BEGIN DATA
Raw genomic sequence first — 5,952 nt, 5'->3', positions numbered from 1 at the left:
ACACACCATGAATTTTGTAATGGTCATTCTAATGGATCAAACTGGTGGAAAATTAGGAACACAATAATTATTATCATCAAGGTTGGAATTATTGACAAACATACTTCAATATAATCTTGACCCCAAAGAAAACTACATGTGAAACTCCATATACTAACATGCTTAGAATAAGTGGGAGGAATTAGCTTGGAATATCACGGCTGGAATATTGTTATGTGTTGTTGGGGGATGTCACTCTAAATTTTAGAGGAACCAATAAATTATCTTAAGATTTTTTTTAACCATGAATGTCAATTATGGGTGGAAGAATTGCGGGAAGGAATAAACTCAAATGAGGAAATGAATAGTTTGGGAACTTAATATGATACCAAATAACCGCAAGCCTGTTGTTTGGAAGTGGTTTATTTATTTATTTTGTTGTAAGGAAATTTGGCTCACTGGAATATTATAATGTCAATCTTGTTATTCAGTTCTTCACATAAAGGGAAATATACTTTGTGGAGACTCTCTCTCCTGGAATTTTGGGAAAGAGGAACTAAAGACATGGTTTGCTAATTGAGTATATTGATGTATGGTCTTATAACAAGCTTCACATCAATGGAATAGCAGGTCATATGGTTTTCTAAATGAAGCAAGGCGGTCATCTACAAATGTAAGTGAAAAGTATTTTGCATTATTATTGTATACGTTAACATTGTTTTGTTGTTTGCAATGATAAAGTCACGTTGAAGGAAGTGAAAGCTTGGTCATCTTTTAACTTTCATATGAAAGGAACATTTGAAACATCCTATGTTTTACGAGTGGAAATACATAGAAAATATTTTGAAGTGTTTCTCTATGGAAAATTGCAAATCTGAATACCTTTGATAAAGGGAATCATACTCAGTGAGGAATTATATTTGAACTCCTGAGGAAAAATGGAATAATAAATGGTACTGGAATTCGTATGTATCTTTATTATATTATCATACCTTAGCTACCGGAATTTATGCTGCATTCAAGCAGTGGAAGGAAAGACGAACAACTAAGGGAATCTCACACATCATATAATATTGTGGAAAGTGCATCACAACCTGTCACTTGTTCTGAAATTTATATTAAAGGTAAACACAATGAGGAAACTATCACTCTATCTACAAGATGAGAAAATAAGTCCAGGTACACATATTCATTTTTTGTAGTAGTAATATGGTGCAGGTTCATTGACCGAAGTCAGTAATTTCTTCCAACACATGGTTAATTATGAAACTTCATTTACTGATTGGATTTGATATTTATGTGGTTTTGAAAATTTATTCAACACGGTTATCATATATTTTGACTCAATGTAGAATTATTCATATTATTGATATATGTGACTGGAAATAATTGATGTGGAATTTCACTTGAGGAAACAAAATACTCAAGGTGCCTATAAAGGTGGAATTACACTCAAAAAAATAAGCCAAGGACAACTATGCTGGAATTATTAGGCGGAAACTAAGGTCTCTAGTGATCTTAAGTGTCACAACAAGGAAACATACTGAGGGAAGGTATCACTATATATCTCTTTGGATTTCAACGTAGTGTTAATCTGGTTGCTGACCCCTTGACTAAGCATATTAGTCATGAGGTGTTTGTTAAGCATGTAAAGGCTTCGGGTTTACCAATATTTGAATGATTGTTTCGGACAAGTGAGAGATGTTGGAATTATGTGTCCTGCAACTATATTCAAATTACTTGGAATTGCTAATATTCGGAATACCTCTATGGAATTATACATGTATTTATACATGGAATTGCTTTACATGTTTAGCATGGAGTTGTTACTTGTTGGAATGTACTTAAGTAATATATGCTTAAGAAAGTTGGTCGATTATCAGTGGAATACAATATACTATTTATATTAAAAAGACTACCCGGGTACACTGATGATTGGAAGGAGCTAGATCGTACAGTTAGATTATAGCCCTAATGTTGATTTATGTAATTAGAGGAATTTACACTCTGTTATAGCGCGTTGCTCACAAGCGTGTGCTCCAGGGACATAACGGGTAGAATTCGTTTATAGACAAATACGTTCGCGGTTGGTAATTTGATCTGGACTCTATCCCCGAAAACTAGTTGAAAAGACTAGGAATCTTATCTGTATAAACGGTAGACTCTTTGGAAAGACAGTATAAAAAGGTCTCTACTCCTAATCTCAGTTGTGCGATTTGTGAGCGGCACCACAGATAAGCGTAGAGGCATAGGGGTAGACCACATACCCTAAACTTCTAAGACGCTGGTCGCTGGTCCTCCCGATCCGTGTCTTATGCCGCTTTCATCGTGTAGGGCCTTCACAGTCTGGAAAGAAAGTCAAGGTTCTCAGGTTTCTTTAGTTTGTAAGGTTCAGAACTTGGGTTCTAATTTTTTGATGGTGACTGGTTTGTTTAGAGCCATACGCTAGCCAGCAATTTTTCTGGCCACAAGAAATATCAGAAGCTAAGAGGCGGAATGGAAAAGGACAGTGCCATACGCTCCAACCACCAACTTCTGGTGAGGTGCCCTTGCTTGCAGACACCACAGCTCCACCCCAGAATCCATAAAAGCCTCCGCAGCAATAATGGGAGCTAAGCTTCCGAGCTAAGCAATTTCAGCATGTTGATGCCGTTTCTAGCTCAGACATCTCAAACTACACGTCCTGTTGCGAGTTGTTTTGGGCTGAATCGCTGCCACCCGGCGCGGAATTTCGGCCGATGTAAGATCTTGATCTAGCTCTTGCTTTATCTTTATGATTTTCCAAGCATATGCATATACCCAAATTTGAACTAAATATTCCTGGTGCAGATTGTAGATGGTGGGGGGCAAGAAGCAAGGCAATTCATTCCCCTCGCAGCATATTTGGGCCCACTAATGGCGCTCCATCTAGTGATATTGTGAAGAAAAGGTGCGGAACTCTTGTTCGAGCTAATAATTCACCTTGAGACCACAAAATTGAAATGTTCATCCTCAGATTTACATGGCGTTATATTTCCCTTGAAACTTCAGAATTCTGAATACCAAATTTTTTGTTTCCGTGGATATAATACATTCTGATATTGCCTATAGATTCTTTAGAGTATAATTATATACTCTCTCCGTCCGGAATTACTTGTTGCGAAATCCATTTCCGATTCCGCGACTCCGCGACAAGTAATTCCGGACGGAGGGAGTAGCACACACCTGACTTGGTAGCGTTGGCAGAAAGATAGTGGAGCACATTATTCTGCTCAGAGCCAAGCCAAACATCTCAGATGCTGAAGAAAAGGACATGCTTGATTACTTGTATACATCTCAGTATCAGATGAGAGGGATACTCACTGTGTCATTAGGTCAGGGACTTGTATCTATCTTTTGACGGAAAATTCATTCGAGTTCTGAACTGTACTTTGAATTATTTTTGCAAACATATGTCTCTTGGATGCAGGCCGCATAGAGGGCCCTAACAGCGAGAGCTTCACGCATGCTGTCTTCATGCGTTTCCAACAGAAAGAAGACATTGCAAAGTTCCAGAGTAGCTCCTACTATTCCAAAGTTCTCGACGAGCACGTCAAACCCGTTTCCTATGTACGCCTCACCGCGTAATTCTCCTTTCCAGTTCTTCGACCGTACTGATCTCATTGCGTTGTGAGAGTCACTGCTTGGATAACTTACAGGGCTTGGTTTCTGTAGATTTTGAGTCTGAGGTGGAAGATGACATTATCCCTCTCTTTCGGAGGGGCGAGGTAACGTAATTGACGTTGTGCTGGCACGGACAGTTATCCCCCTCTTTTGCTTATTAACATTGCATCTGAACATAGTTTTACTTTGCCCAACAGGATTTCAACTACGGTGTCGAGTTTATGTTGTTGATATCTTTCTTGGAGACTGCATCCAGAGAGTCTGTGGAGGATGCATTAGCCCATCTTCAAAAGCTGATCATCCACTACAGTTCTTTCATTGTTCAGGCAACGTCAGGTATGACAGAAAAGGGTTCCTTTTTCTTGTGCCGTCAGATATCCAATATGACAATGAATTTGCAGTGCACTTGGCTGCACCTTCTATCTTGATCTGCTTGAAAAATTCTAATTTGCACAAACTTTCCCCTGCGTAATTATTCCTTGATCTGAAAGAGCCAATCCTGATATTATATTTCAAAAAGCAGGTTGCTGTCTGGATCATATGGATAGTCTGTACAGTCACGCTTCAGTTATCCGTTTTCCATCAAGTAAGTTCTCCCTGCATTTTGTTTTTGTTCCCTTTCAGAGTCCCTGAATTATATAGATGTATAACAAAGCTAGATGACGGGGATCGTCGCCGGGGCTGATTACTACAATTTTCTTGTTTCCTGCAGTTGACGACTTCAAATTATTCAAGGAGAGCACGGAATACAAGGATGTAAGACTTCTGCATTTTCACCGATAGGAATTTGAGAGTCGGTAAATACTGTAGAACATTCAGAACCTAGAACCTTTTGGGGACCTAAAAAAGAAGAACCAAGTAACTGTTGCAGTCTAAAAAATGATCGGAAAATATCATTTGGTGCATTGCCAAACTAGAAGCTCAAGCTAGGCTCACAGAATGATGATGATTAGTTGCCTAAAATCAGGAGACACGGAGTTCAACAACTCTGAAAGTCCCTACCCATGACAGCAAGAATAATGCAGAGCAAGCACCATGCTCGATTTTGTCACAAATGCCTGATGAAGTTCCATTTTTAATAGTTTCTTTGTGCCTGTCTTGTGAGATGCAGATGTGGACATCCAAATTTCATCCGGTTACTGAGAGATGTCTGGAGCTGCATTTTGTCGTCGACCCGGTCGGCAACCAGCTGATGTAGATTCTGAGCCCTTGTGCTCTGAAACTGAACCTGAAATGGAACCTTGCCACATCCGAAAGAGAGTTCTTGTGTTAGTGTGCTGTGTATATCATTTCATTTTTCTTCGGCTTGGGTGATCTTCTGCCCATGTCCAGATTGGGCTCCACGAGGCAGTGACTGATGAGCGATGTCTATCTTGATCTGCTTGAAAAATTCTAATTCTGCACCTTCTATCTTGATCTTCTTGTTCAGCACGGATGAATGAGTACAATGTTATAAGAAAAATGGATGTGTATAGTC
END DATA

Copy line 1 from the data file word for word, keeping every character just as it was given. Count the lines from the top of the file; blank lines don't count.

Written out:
Raw genomic sequence first — 5,952 nt, 5'->3', positions numbered from 1 at the left: